Survey respondents also reveal a thoughtful — and measured — perspective on Pakistan's domestic socio-political situation. Asked what is the greatest threat facing Pakistan today, 30 per cent responded 'terrorism', 20 per cent 'political instability', 18 per cent 'economy', 16 per cent 'US policy' and 11 per cent 'education'. These responses illustrate how apprehension about US foreign policy is a small part of a bigger picture, and that media professionals are justifiably more concerned about internal rather than external threats.
That said, some aspects of the survey require one to view the industry with a critical eye. For example, while about one-third of journalists agree that terrorism is the major national problem, their understanding of what constitutes terrorism reflects conflicted politics: 67 per cent define US drone attacks as terrorist acts, 65 per cent believe US military operations in Kandahar also count as terrorism. These figures are lower than opinions about whether the Mumbai attacks and journalist Daniel Pearl's murder are terrorist activities but reiterate strong objections to US foreign policy.
What becomes clear is that televised anti-Americanism — or, more accurately, strong reservations about US foreign policy — is not merely a media marketing strategy. Instead, it is a reflection of the position held by the 'key influencers' themselves. More research is now needed to determine whether the influencers within the media industry create and drive broader anti-US sentiment, or if they are participants in a pre-existing social phenomenon.
Here's the more vital takeaway from the poll: the US, international community and domestic media practitioners and critics should not reject or resist the hyper anti-Americanism on Pakistan's airwaves. Rather, parties on all sides should recognise the need for expressing the same ideas in an articulate, accurate and therefore more effective manner — one that can facilitate dialogue.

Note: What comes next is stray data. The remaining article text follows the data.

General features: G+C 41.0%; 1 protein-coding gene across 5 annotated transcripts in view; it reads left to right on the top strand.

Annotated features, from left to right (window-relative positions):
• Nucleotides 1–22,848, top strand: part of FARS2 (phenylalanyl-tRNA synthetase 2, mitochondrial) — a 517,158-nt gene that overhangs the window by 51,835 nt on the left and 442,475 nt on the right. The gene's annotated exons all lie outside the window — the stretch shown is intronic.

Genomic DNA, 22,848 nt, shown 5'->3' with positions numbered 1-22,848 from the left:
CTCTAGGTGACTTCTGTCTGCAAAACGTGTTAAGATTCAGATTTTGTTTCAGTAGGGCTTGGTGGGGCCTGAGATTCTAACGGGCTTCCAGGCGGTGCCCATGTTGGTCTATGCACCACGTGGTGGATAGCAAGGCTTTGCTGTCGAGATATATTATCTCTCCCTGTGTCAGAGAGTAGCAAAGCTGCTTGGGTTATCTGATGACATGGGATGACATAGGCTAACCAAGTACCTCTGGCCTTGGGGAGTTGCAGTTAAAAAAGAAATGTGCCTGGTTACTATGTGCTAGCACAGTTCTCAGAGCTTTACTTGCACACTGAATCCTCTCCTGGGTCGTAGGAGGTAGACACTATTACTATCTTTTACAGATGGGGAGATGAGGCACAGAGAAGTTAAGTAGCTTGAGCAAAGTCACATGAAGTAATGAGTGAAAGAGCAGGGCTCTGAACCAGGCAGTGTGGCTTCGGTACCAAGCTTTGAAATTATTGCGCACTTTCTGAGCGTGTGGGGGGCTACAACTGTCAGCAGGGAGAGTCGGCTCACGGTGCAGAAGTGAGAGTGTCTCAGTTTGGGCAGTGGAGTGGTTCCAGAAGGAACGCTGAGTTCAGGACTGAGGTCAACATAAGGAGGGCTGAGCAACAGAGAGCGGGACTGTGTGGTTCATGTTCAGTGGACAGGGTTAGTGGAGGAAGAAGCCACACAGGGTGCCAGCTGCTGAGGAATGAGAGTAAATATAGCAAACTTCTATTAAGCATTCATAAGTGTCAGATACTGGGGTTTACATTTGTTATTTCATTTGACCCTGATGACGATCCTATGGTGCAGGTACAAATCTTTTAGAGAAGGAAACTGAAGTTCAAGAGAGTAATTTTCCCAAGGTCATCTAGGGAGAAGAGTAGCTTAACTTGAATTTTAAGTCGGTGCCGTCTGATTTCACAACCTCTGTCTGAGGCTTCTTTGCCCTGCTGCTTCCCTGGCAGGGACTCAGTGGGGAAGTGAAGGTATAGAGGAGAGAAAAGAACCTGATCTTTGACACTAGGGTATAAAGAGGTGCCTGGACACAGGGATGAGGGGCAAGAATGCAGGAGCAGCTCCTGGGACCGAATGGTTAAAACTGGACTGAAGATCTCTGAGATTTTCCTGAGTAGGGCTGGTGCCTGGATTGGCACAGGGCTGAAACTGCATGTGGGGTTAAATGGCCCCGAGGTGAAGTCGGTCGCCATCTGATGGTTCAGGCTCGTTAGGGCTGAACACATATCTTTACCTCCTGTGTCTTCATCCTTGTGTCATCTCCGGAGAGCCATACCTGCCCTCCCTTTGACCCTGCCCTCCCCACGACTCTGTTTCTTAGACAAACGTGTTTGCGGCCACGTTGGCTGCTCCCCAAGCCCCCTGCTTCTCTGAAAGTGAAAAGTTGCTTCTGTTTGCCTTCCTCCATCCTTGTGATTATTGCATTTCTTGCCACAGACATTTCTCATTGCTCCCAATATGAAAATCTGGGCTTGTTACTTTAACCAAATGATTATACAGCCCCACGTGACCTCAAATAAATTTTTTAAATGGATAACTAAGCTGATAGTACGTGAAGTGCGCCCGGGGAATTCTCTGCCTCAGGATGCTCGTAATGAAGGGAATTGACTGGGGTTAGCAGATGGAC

All stakeholders should acknowledge that media professionals and audiences are not reactionary for the sake of being so. They are amplifying concerns about genuinely problematic policies and politics. Roger Hardy, a British journalist who has written extensively about the Middle East, often refers to a 'deep well of grievances' from which many members of the global Muslim community draw.
This well gushes with the many factors that have produced tensions between the Muslim world and the West: colonial history, contemporary geopolitics, systemic inequalities of development, and ideological marginalisation — the backdrop that seamlessly links Davis to drones. And it nourishes to various degrees the frustrations of various people, whether they are vociferous journalists, political activists, enraged clerics or suicide bombers.
Before the US shuns the voices in our public sphere as rabid and 'ungrateful', it should think about hearing them. That may be the first step towards changing the content of the well, thereby learning how to progress beyond stalemates such as the Davis affair.
The writer is the Pakistan Scholar at the Woodrow Wilson Centre in Washington, D.C. firstname.lastname@example.org